CBNNews.com - The American Civil Liberties Union has filed a law suit on behalf of a New Jersey inmate, claiming his rights were violated when prison officials banned him from preaching.
Howard N. Thompson Jr., 44, an inmate at the New Jersey State Prison, is also an ordained Pentecostal minister. He had conducted weekly worship services until prison officials banned preaching by inmates in 2007.
According to the law suit, the Corrections Department imposed the ban without offering any explanation, arguing that it serves no practical purpose in the operation of the prison.
The suit further contends that the ban violates Thompson's rights under the First Amendment Free Exercise Clause and under the federal Religious Land Use and Institutionalized Persons Act.
"The right to practice one's faith, or no faith at all, is fundamental and applies inside and outside the prison gates," said Daniel Mach, director of litigation for the ACLU's religion program. "No officials should be in the business of restricting religious exercise."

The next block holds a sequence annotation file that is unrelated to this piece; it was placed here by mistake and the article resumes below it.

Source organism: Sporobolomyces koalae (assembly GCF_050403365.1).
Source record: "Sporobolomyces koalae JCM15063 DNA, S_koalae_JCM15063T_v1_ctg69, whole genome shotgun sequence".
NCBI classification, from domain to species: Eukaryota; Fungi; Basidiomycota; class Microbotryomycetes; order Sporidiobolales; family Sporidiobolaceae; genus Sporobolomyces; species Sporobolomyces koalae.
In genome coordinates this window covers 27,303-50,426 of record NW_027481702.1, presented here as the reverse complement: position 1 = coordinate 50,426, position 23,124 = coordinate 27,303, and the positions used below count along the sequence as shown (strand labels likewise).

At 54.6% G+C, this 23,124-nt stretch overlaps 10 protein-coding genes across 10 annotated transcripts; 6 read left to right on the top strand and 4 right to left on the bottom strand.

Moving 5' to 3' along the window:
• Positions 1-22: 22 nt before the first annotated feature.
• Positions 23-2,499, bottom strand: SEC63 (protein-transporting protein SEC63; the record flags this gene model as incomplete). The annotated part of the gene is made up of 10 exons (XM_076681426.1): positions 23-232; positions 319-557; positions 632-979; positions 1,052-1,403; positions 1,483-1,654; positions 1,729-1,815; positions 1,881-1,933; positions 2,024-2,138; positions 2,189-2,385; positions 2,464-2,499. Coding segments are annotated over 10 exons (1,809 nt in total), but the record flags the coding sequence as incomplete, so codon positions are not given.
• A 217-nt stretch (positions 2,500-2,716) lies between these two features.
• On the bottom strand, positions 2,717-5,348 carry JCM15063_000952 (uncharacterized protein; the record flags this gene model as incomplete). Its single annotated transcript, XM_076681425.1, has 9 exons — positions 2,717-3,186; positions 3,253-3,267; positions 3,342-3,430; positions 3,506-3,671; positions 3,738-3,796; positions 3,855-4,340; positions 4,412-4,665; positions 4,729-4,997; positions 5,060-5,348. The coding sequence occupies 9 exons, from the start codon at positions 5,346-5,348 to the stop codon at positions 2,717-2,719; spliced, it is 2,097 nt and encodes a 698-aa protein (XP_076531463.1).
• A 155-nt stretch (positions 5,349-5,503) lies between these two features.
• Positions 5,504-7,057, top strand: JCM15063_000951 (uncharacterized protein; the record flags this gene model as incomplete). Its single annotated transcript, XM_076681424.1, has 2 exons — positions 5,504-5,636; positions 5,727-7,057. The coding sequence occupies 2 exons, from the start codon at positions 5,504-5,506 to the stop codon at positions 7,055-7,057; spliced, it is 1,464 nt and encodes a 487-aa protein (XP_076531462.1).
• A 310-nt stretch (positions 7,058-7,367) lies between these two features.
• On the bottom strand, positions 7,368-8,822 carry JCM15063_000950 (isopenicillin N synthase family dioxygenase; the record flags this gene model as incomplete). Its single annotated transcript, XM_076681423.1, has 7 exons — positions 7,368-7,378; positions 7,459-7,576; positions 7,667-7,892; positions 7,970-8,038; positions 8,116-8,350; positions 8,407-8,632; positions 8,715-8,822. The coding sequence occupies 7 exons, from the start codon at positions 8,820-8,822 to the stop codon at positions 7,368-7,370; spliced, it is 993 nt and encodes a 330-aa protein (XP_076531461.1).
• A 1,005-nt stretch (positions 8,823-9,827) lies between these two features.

New Jersey's ACLU Legal Director Edward Barocas says that preaching is an important part of Thompson's Pentecostal faith.
"A number of religions have active preaching as a requirement," Barocas said. "It's not for the state to determine what is or what is not part of the religion."
According to Barocas, Thompson is willing to agree to preach only under the supervision of prison staff. Barocas added that it is not fair to bar prisoners from preaching when they're permitted to carry out other duties.
"I have not heard of an outright ban like this in the other prisons in New Jersey," he said.
Thompson is serving 30 years to life for murder and robbery.
Sources: The Associated Press, New Jersey On-Line